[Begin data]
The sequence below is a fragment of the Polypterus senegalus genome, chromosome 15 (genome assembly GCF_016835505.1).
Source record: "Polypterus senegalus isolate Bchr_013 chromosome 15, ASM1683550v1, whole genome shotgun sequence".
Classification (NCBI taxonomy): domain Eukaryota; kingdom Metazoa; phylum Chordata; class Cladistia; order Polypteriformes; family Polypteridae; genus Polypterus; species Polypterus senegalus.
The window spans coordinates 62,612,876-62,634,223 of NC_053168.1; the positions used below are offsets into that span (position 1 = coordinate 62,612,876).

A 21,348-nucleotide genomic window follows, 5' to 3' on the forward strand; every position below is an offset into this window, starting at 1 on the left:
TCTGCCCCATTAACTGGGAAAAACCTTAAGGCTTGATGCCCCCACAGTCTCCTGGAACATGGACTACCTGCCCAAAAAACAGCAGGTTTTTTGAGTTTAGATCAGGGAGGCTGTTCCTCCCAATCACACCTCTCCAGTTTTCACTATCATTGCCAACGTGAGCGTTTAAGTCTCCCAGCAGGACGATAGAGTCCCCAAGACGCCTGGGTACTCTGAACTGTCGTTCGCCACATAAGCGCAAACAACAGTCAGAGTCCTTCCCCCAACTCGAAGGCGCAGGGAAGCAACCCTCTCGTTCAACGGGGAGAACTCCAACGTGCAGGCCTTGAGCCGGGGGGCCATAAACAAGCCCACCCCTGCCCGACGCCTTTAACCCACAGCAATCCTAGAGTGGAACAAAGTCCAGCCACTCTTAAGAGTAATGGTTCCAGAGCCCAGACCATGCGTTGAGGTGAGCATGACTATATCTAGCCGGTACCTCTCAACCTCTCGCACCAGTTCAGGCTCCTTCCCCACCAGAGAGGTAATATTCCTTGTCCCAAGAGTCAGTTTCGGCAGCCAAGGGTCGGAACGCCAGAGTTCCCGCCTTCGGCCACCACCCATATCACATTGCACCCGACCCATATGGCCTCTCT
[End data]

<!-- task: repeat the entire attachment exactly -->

The sequence below is a fragment of the Polypterus senegalus genome, chromosome 15 (genome assembly GCF_016835505.1).
Source record: "Polypterus senegalus isolate Bchr_013 chromosome 15, ASM1683550v1, whole genome shotgun sequence".
Classification (NCBI taxonomy): domain Eukaryota; kingdom Metazoa; phylum Chordata; class Cladistia; order Polypteriformes; family Polypteridae; genus Polypterus; species Polypterus senegalus.
The window spans coordinates 62,612,876-62,634,223 of NC_053168.1; the positions used below are offsets into that span (position 1 = coordinate 62,612,876).

A 21,348-nucleotide genomic window follows, 5' to 3' on the forward strand; every position below is an offset into this window, starting at 1 on the left:
TCTGCCCCATTAACTGGGAAAAACCTTAAGGCTTGATGCCCCCACAGTCTCCTGGAACATGGACTACCTGCCCAAAAAACAGCAGGTTTTTTGAGTTTAGATCAGGGAGGCTGTTCCTCCCAATCACACCTCTCCAGTTTTCACTATCATTGCCAACGTGAGCGTTTAAGTCTCCCAGCAGGACGATAGAGTCCCCAAGACGCCTGGGTACTCTGAACTGTCGTTCGCCACATAAGCGCAAACAACAGTCAGAGTCCTTCCCCCAACTCGAAGGCGCAGGGAAGCAACCCTCTCGTTCAACGGGGAGAACTCCAACGTGCAGGCCTTGAGCCGGGGGGCCATAAACAAGCCCACCCCTGCCCGACGCCTTTAACCCACAGCAATCCTAGAGTGGAACAAAGTCCAGCCACTCTTAAGAGTAATGGTTCCAGAGCCCAGACCATGCGTTGAGGTGAGCATGACTATATCTAGCCGGTACCTCTCAACCTCTCGCACCAGTTCAGGCTCCTTCCCCACCAGAGAGGTAATATTCCTTGTCCCAAGAGTCAGTTTCGGCAGCCAAGGGTCGGAACGCCAGAGTTCCCGCCTTCGGCCACCACCCATATCACATTGCACCCGACCCATATGGCCTCTCT